Thousands access campus tour thanks to live-stream app

School of Communication Sciences and Disorders professor Ewan Macpherson found quite the audience recently as close to 40,000 people watched a tour he gave of the National Centre for Audiology anechoic chamber during a recent Western staff conference.

Paul Mayne // Western NewsSchool of Communication Sciences and Disorders professor Ewan Macpherson found quite the audience recently as close to 40,000 people watched a tour he gave of the National Centre for Audiology anechoic chamber during a recent Western staff conference.

The first thing Ewan Macpherson asked when the suggestion came to use Periscope to showcase research at the National Centre for Audiology (NCA) – in particular the anechoic chamber – was, “What’s Periscope?”

A professor in the School of Communication Sciences and Disorders, Macpherson is one of the heaviest users of the anechoic chamber – ‘anechoic’ literally meaning ‘without echo’ – where he studies spatial and binaural hearing. He is interested in how the ears and brain work together to figure out what direction sounds are coming from, and how this can apply in sorting out complicated listening situations.

While the lab space has been open to tours in the past, the audience has strictly been limited to those who are on site in Elborn College. During the recent staff conference at Western, Macpherson led a few tours of the anechoic chamber. To make the tour accessible to a wider audience, it was suggested he use an app called Periscope.

Periscope allows users to broadcast live with a mobile device, streaming video and audio to viewers interested in joining the broadcast. To the surprise of Macpherson and others, there was definite interest in the anechoic chamber.

“It was very unobtrusive, I didn’t even realize they were there,” he said. “It ended up with close to 40,000 viewers taking in the tour with Periscope.”

The tour quickly went viral. The half-hour tour inside the chamber was retweeted by Periscope’s official Twitter account, Twitter Canada’s official account and by Twitter Canada’s Managing Director, Rory Capern, a Western alumnus. It was also picked up by the Discovery Channel show The Daily Planet.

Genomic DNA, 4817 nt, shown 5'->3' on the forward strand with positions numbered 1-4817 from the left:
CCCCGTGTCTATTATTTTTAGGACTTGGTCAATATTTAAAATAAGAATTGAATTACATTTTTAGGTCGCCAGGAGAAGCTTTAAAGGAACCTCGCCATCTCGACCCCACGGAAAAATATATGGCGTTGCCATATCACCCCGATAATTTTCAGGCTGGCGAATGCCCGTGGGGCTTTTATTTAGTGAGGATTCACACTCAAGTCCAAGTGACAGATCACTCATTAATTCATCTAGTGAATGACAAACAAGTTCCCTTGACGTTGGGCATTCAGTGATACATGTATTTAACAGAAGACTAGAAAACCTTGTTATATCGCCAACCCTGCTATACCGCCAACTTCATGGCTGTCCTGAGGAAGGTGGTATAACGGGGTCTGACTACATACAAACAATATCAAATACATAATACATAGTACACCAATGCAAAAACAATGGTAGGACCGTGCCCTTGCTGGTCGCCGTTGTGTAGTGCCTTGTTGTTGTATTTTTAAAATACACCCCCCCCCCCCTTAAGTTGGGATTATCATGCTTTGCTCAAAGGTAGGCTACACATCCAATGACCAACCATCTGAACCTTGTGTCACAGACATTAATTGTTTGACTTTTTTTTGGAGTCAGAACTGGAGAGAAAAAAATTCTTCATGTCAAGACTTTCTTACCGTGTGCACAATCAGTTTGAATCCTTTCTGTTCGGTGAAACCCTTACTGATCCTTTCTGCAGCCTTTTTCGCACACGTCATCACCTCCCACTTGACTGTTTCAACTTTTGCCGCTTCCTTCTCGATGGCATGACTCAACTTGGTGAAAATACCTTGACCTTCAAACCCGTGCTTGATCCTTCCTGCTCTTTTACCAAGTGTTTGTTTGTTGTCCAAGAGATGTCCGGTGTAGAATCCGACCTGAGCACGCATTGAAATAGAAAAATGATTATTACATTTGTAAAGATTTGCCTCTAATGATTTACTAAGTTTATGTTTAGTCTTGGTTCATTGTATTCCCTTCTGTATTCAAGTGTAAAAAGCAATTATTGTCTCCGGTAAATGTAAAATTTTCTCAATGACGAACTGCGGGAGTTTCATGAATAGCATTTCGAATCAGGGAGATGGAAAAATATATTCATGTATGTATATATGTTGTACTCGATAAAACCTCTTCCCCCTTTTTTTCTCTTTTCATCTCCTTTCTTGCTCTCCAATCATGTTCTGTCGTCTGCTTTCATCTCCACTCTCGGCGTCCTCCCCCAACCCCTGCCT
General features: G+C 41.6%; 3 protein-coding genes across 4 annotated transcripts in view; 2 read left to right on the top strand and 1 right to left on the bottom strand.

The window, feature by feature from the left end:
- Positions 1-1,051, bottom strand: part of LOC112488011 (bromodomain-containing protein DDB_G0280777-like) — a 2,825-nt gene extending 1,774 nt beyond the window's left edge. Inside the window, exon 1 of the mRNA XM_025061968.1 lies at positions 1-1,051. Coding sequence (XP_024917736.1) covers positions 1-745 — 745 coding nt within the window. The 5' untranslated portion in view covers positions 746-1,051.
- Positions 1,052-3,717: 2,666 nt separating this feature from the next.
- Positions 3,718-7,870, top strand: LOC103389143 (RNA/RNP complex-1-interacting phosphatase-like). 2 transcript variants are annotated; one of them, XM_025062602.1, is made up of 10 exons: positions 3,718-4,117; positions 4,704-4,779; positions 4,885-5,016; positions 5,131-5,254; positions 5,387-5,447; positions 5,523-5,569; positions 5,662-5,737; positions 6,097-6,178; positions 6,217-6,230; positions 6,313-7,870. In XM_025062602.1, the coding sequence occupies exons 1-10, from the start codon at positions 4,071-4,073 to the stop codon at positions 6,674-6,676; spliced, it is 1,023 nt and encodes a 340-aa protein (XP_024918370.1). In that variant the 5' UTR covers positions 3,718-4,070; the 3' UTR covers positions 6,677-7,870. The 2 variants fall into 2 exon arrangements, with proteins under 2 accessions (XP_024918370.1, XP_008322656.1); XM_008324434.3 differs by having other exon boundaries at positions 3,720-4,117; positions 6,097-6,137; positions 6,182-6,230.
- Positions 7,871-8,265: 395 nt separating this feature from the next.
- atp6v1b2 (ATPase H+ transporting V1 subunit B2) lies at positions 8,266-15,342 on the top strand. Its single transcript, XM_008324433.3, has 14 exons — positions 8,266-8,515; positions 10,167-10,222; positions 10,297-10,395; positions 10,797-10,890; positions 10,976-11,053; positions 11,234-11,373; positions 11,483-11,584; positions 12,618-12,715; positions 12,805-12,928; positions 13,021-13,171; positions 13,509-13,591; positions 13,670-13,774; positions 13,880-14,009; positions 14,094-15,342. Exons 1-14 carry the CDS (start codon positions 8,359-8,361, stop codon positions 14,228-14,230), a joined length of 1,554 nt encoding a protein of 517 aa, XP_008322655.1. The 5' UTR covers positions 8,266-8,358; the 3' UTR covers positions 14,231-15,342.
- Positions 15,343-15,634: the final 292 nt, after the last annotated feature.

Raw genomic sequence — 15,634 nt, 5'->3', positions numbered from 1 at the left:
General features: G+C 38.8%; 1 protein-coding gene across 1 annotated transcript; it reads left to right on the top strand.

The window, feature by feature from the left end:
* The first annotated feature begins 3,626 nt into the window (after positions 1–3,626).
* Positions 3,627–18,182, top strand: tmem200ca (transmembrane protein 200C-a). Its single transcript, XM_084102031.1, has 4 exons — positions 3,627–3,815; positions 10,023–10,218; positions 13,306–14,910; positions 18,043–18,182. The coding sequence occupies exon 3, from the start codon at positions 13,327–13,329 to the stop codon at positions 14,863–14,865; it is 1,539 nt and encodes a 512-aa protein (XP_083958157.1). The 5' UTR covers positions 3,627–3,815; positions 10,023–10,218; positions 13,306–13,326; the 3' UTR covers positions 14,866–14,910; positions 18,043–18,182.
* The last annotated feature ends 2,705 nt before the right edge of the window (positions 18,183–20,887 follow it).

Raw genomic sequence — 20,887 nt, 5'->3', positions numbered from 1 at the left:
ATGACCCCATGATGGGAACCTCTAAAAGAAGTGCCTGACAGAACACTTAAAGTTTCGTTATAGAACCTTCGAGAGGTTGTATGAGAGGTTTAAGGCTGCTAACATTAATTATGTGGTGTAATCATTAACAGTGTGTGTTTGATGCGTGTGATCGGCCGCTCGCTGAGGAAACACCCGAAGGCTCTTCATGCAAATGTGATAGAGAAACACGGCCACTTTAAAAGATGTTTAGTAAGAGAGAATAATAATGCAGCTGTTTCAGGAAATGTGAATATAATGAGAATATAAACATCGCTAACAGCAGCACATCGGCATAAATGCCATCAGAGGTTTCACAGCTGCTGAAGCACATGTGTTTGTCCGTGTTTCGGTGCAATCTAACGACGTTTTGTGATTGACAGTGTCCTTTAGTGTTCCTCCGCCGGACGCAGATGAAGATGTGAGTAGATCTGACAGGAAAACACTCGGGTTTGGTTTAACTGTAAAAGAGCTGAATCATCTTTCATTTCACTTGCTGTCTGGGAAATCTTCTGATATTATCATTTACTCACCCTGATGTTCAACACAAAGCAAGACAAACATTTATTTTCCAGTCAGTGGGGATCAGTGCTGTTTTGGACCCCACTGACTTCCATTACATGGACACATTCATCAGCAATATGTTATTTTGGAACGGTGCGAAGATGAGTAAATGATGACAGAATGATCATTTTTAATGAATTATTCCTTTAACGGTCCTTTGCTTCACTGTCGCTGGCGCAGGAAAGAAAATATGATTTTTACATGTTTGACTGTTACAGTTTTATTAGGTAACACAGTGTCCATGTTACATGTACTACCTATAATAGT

With the live viewers, along with those who tuned in to watch the recording, just close to 40,000 people took in the happenings at NCA. On the actual day of the tour, Western had more Periscope followers than McMaster, Queen’s, McGill, Alberta, British Columbia and Waterloo universities – combined.

“We thought it was a great idea to publicize this engaging and cool aspect of the work done here,” said Macpherson. “It was a way of building on an outreach we already had going with tours we’ve given.”

For the past two years (since the app’s launch), Western has been the most active of Canadian universities on Periscope, with more subscribers than any other school in the country, and almost twice as many as Harvard University, said Western’s Digital Content Manager Melissa Cheater.

“Beyond its academic reputation for excellence, Harvard is acknowledged as one of the world’s leading universities when it comes to digital innovation and communications,” she said. “So, it’s a great matter of pride that we are ‘pulling our weight’ alongside them on this emerging platform.”

For those who missed the tour, the anechoic chamber is equipped with a 125 Hz cut-off wedge system on the walls and ceiling, with removable sound-absorbing panels on the floor of the 20’x121 space. This facility supports a wide range of research projects requiring a highly-controlled sound field environment, with researchers in Music, Audiology, Hearing Science, Psychology and Engineering all using the room.

Macpherson said his work with students, as well as those with hearing impairments and devices such as cochlear implants and/or hearing aids, looks to understand how the normal hearing system works, the processes that are involved, and how hearing impairments affect that.

“The processing that is in hearing aids, does it help or hinder when it comes to your specific hearing?” asked Macpherson, adding it’s about taking sounds and fitting them into the proper levels. “Developing outcome measures, and a set of tools to use, you can do measurements on someone and see if it is working on a particular aspect of their hearing.”

While testing can be done in a small sound booth, it is important to have a controlled environment, with controlled delivery, said Macpherson, citing the advantage of the anechoic chamber, which provides an ideal environment for measuring the electroacoustic characteristics of hearing aids and assistive hearing devices when studying auditory perception.

“If it was outside the chamber, the sounds would bounce off the walls and it would affect how you interpret it and (researchers) don’t know what you delivered to the person. In the chamber, there won’t be a copy (echoing off the walls),” he said. “The walls absorb almost all the sound, so there is no reverberation. There’s quiet, and then there’s absorbing quiet.”


If you want to check out the Periscope recording of the anechoic chamber tour, you can go to